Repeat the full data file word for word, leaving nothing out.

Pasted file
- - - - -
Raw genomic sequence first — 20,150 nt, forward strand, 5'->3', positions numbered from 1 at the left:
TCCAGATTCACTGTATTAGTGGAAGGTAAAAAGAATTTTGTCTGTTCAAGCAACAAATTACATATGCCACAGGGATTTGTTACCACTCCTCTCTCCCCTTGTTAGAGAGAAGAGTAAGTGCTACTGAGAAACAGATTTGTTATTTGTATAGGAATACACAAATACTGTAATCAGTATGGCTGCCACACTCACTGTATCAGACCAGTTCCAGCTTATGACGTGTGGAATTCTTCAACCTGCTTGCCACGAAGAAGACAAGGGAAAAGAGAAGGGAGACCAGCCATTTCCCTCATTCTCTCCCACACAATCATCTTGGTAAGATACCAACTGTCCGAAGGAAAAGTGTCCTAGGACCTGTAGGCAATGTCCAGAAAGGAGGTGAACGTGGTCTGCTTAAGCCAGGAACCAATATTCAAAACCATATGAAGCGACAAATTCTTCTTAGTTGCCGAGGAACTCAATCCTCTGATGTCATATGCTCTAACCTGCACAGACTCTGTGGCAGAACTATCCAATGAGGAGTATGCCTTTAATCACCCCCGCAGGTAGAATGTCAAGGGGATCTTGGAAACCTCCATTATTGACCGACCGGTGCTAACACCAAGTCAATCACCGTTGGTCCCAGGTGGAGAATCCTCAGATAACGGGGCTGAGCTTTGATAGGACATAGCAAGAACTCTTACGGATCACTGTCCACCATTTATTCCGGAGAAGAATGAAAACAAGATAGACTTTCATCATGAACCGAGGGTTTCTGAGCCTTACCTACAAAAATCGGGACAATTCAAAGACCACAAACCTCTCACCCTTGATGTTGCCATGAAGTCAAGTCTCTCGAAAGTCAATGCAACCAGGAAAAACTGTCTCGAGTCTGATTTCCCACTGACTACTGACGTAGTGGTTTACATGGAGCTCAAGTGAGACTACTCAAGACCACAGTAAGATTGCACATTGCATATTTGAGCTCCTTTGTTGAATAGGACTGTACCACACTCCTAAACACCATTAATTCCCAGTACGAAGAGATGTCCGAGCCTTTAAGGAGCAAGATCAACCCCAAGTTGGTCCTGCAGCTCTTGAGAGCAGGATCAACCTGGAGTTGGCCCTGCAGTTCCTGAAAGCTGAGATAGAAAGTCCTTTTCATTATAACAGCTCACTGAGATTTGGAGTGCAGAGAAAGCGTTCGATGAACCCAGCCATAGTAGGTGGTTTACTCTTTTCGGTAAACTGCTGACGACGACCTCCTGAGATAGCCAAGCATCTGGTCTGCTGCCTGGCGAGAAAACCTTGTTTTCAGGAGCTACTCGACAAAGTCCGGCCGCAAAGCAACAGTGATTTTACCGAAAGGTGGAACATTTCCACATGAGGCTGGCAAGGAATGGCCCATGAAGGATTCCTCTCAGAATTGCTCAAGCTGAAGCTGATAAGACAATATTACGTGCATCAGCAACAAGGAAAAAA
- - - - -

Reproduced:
Raw genomic sequence first — 20,150 nt, forward strand, 5'->3', positions numbered from 1 at the left:
TCCAGATTCACTGTATTAGTGGAAGGTAAAAAGAATTTTGTCTGTTCAAGCAACAAATTACATATGCCACAGGGATTTGTTACCACTCCTCTCTCCCCTTGTTAGAGAGAAGAGTAAGTGCTACTGAGAAACAGATTTGTTATTTGTATAGGAATACACAAATACTGTAATCAGTATGGCTGCCACACTCACTGTATCAGACCAGTTCCAGCTTATGACGTGTGGAATTCTTCAACCTGCTTGCCACGAAGAAGACAAGGGAAAAGAGAAGGGAGACCAGCCATTTCCCTCATTCTCTCCCACACAATCATCTTGGTAAGATACCAACTGTCCGAAGGAAAAGTGTCCTAGGACCTGTAGGCAATGTCCAGAAAGGAGGTGAACGTGGTCTGCTTAAGCCAGGAACCAATATTCAAAACCATATGAAGCGACAAATTCTTCTTAGTTGCCGAGGAACTCAATCCTCTGATGTCATATGCTCTAACCTGCACAGACTCTGTGGCAGAACTATCCAATGAGGAGTATGCCTTTAATCACCCCCGCAGGTAGAATGTCAAGGGGATCTTGGAAACCTCCATTATTGACCGACCGGTGCTAACACCAAGTCAATCACCGTTGGTCCCAGGTGGAGAATCCTCAGATAACGGGGCTGAGCTTTGATAGGACATAGCAAGAACTCTTACGGATCACTGTCCACCATTTATTCCGGAGAAGAATGAAAACAAGATAGACTTTCATCATGAACCGAGGGTTTCTGAGCCTTACCTACAAAAATCGGGACAATTCAAAGACCACAAACCTCTCACCCTTGATGTTGCCATGAAGTCAAGTCTCTCGAAAGTCAATGCAACCAGGAAAAACTGTCTCGAGTCTGATTTCCCACTGACTACTGACGTAGTGGTTTACATGGAGCTCAAGTGAGACTACTCAAGACCACAGTAAGATTGCACATTGCATATTTGAGCTCCTTTGTTGAATAGGACTGTACCACACTCCTAAACACCATTAATTCCCAGTACGAAGAGATGTCCGAGCCTTTAAGGAGCAAGATCAACCCCAAGTTGGTCCTGCAGCTCTTGAGAGCAGGATCAACCTGGAGTTGGCCCTGCAGTTCCTGAAAGCTGAGATAGAAAGTCCTTTTCATTATAACAGCTCACTGAGATTTGGAGTGCAGAGAAAGCGTTCGATGAACCCAGCCATAGTAGGTGGTTTACTCTTTTCGGTAAACTGCTGACGACGACCTCCTGAGATAGCCAAGCATCTGGTCTGCTGCCTGGCGAGAAAACCTTGTTTTCAGGAGCTACTCGACAAAGTCCGGCCGCAAAGCAACAGTGATTTTACCGAAAGGTGGAACATTTCCACATGAGGCTGGCAAGGAATGGCCCATGAAGGATTCCTCTCAGAATTGCTCAAGCTGAAGCTGATAAGACAATATTACGTGCATCAGCAACAAGGAAAAAA